Can offering more boy-orientated, relevant texts and freeing up the space for more dialogue and self-expression turn ten boys who are indifferent to school into well-behaved students who do their homework and enjoy reading? That's the experiment.

As a reform-minded teacher who has never had an anti-testing stance, I am concerned that the good intentions of the test (i.e. to measure student growth and to hold teachers accountable for a measure of that growth) is quickly becoming something much more than that ... something much scarier.

My first day back at school after a three-month maternity leave revealed just how much I had forgotten about teaching.

I got an education in the truest sense of the word while attending a predominantly white university. Persevering through loneliness and being misunderstood at college worked to build my character and identity, as did being exposed to opera, classical music and European travel.

The hardest intellectual decision teachers have to make is what content to directly, explicitly teach and what to leave open for students to learn through a process of questioning, dialogue, and self discovery. Finding the perfect balance of direct instruction and student inquiry is a tension that is pulled even tighter by the constraints of time in the school day. But teachers must always leave room for student questioning.

Dr. Anthony L. Moore, an assistant superintendent of schools in Kansas City, Missouri, writes Part 2 of his guest blog on increasing low parental engagement in urban settings. He challenges schools to roll out the "red carpet" for parents and provides his "Top 10" list of ways parents can elevate their own level of engagement in their child's education.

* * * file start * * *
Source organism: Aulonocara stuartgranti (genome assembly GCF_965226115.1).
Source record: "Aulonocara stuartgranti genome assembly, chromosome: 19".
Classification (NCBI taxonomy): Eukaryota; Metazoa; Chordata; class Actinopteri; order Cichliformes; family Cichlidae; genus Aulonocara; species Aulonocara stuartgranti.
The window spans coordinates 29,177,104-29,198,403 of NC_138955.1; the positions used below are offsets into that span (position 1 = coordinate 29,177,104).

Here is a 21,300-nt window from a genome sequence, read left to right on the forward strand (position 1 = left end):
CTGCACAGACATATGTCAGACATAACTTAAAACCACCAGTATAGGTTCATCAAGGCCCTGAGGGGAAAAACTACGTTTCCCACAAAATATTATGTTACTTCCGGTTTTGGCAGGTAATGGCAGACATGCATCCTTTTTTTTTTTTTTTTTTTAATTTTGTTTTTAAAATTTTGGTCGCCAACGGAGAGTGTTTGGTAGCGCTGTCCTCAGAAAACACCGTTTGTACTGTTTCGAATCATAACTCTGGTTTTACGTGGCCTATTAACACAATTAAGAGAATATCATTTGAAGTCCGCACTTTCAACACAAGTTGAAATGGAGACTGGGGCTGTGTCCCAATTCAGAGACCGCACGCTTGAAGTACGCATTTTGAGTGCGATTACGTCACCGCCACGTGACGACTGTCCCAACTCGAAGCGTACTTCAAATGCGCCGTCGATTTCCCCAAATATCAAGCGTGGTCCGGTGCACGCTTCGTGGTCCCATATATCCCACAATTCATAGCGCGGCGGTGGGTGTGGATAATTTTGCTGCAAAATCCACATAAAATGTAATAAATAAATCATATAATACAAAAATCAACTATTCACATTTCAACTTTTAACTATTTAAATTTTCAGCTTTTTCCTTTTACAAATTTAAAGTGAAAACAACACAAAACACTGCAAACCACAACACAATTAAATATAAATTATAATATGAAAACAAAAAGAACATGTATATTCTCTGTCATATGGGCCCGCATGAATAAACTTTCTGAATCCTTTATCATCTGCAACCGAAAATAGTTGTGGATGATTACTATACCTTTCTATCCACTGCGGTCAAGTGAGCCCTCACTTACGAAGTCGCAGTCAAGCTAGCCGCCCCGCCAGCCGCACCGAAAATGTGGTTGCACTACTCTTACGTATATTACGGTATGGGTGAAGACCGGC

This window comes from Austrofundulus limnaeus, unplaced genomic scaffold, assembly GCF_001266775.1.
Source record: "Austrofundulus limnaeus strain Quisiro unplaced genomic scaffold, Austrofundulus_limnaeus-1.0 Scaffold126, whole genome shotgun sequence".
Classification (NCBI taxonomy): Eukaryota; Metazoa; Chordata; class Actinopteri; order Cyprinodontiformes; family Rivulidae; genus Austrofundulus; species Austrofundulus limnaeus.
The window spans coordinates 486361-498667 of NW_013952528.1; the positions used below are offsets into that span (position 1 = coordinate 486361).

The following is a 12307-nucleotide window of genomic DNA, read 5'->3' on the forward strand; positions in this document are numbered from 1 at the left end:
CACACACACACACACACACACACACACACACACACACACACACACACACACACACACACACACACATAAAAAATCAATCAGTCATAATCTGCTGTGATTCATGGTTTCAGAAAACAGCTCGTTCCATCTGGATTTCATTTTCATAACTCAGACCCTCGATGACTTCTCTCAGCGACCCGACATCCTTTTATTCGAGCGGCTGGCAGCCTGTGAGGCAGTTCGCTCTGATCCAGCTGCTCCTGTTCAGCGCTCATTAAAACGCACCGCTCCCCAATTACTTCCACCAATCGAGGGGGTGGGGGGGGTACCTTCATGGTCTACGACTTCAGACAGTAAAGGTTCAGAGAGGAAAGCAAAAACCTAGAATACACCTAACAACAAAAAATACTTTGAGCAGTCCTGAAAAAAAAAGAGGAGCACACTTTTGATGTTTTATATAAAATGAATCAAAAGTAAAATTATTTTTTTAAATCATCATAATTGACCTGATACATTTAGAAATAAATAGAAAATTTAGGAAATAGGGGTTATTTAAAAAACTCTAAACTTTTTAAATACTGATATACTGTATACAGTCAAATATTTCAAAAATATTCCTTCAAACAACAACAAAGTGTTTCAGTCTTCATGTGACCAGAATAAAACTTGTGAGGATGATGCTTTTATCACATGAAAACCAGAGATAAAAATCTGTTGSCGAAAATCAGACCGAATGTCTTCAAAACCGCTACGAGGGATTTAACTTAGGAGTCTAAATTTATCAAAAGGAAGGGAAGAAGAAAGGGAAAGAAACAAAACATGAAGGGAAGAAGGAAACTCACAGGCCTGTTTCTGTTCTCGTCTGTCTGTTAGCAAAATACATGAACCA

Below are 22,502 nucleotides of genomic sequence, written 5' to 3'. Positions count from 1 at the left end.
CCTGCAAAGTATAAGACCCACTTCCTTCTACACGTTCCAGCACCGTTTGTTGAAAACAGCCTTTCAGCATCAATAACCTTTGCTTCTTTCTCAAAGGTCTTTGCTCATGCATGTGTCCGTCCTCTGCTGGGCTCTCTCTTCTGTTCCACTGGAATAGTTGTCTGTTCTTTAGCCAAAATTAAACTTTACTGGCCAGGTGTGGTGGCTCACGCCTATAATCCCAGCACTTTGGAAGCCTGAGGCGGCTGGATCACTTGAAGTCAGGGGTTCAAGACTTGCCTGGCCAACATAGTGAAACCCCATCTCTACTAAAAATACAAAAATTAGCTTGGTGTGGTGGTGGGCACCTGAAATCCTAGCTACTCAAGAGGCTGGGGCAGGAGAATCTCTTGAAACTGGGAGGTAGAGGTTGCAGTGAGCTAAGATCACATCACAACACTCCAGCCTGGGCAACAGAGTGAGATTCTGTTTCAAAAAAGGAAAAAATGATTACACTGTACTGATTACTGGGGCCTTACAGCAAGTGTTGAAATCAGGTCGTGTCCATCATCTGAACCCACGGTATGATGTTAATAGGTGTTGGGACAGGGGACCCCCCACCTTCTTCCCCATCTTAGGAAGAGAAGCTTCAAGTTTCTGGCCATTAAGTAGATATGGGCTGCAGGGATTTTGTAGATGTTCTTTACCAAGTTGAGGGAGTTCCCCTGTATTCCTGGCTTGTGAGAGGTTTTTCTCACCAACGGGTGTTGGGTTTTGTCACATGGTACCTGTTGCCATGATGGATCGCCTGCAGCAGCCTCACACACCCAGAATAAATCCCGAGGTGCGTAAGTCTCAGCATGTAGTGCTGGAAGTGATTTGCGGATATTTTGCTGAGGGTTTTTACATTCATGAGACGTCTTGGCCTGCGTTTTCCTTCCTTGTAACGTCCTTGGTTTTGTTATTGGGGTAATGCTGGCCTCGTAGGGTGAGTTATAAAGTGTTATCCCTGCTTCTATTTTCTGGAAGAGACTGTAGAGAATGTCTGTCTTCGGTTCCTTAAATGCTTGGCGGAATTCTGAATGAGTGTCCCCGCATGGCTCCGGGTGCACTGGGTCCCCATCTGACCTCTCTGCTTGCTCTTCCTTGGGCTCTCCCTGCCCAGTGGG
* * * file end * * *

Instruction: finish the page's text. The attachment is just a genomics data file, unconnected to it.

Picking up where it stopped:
Urban schools are notorious for having low parental engagement. In part one of his two-part guest blog, Dr. Anthony L. Moore, a school district leader in Kansas City, Missouri, outlines the difference between parental involvement vs. parental engagement and sets the stage for laying out his specific, practical strategies for increasing parent participation.

Guest blogger John Choi was addicted to the hit TV show Breaking Bad. Now that the show has ended, Choi manages his withdrawals by analyzing both the inspirational and more ominous lessons the main character Walter White—meek high school science teacher turned ruthless drug dealer—teaches us.

Yes, teachers deserve a seat at the table when systematic reforms are being decided, but the vacuum of teacher voice isn't just in City Hall, the state capitol building, or in the U.S. Department of Education. The true power of teacher voice is local. It's in our schools. If we feel powerless to change our local schools, how will our voices ever effectively reach Washington? (See TEDx Talk video)

This post is by an anonymous guest blogger. A long-time reader and university professor, the author sent me this post to explain why so many minority teaching candidates are recruited to study education but never actually become certified teachers. One might say they are set up to fail.


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